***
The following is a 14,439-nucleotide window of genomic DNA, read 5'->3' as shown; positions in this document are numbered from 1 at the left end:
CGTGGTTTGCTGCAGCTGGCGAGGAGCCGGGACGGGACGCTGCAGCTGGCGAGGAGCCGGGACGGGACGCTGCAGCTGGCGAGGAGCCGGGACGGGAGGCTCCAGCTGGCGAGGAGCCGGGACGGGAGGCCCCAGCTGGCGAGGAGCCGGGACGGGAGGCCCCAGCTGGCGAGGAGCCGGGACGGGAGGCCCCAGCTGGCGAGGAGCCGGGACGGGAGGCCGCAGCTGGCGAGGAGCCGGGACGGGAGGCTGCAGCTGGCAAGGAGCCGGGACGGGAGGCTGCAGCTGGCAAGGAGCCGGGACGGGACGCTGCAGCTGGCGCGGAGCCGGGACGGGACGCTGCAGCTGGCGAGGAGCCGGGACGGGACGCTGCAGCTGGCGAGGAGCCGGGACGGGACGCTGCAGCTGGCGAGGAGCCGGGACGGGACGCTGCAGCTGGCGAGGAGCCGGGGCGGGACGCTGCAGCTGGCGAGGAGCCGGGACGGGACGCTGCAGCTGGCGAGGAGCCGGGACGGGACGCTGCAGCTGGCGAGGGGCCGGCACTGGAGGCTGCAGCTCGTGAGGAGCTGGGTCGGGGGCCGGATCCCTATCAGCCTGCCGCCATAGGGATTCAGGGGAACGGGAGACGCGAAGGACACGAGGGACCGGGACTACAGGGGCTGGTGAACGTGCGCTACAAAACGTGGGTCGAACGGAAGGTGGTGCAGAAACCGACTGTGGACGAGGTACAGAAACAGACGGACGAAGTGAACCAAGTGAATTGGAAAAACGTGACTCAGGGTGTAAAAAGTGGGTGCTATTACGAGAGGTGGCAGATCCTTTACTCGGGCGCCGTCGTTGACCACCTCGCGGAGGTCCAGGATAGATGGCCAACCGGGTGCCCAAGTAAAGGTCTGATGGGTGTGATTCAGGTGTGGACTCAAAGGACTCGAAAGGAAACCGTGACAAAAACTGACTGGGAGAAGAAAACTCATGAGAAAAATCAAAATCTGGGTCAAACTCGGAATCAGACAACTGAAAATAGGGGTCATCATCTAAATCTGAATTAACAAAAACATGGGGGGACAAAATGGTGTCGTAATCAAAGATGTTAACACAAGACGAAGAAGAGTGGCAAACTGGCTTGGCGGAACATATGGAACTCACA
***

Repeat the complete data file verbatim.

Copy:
The following is a 14,439-nucleotide window of genomic DNA, read 5'->3' as shown; positions in this document are numbered from 1 at the left end:
CGTGGTTTGCTGCAGCTGGCGAGGAGCCGGGACGGGACGCTGCAGCTGGCGAGGAGCCGGGACGGGACGCTGCAGCTGGCGAGGAGCCGGGACGGGAGGCTCCAGCTGGCGAGGAGCCGGGACGGGAGGCCCCAGCTGGCGAGGAGCCGGGACGGGAGGCCCCAGCTGGCGAGGAGCCGGGACGGGAGGCCCCAGCTGGCGAGGAGCCGGGACGGGAGGCCGCAGCTGGCGAGGAGCCGGGACGGGAGGCTGCAGCTGGCAAGGAGCCGGGACGGGAGGCTGCAGCTGGCAAGGAGCCGGGACGGGACGCTGCAGCTGGCGCGGAGCCGGGACGGGACGCTGCAGCTGGCGAGGAGCCGGGACGGGACGCTGCAGCTGGCGAGGAGCCGGGACGGGACGCTGCAGCTGGCGAGGAGCCGGGACGGGACGCTGCAGCTGGCGAGGAGCCGGGGCGGGACGCTGCAGCTGGCGAGGAGCCGGGACGGGACGCTGCAGCTGGCGAGGAGCCGGGACGGGACGCTGCAGCTGGCGAGGGGCCGGCACTGGAGGCTGCAGCTCGTGAGGAGCTGGGTCGGGGGCCGGATCCCTATCAGCCTGCCGCCATAGGGATTCAGGGGAACGGGAGACGCGAAGGACACGAGGGACCGGGACTACAGGGGCTGGTGAACGTGCGCTACAAAACGTGGGTCGAACGGAAGGTGGTGCAGAAACCGACTGTGGACGAGGTACAGAAACAGACGGACGAAGTGAACCAAGTGAATTGGAAAAACGTGACTCAGGGTGTAAAAAGTGGGTGCTATTACGAGAGGTGGCAGATCCTTTACTCGGGCGCCGTCGTTGACCACCTCGCGGAGGTCCAGGATAGATGGCCAACCGGGTGCCCAAGTAAAGGTCTGATGGGTGTGATTCAGGTGTGGACTCAAAGGACTCGAAAGGAAACCGTGACAAAAACTGACTGGGAGAAGAAAACTCATGAGAAAAATCAAAATCTGGGTCAAACTCGGAATCAGACAACTGAAAATAGGGGTCATCATCTAAATCTGAATTAACAAAAACATGGGGGGACAAAATGGTGTCGTAATCAAAGATGTTAACACAAGACGAAGAAGAGTGGCAAACTGGCTTGGCGGAACATATGGAACTCACA